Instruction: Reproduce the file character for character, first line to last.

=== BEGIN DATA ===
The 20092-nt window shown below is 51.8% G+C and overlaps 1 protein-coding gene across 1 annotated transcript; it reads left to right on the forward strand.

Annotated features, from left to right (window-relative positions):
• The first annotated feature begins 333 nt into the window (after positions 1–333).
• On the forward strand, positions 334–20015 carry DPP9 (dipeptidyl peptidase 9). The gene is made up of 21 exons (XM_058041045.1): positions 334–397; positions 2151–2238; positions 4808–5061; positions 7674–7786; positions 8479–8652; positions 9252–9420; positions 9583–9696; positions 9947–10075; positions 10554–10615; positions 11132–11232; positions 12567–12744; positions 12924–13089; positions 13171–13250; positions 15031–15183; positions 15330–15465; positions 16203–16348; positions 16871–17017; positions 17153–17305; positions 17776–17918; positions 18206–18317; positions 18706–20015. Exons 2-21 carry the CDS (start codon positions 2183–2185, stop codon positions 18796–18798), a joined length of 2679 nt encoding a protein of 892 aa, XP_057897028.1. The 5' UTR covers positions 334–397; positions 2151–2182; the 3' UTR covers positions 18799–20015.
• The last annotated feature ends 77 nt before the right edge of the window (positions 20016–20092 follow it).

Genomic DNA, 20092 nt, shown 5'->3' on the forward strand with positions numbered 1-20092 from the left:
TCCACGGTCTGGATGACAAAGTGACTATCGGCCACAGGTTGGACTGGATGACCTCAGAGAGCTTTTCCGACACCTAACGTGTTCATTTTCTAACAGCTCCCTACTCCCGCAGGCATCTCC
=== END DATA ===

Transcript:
The 20092-nt window shown below is 51.8% G+C and overlaps 1 protein-coding gene across 1 annotated transcript; it reads left to right on the forward strand.

Annotated features, from left to right (window-relative positions):
• The first annotated feature begins 333 nt into the window (after positions 1–333).
• On the forward strand, positions 334–20015 carry DPP9 (dipeptidyl peptidase 9). The gene is made up of 21 exons (XM_058041045.1): positions 334–397; positions 2151–2238; positions 4808–5061; positions 7674–7786; positions 8479–8652; positions 9252–9420; positions 9583–9696; positions 9947–10075; positions 10554–10615; positions 11132–11232; positions 12567–12744; positions 12924–13089; positions 13171–13250; positions 15031–15183; positions 15330–15465; positions 16203–16348; positions 16871–17017; positions 17153–17305; positions 17776–17918; positions 18206–18317; positions 18706–20015. Exons 2-21 carry the CDS (start codon positions 2183–2185, stop codon positions 18796–18798), a joined length of 2679 nt encoding a protein of 892 aa, XP_057897028.1. The 5' UTR covers positions 334–397; positions 2151–2182; the 3' UTR covers positions 18799–20015.
• The last annotated feature ends 77 nt before the right edge of the window (positions 20016–20092 follow it).

Genomic DNA, 20092 nt, shown 5'->3' on the forward strand with positions numbered 1-20092 from the left:
TCCACGGTCTGGATGACAAAGTGACTATCGGCCACAGGTTGGACTGGATGACCTCAGAGAGCTTTTCCGACACCTAACGTGTTCATTTTCTAACAGCTCCCTACTCCCGCAGGCATCTCC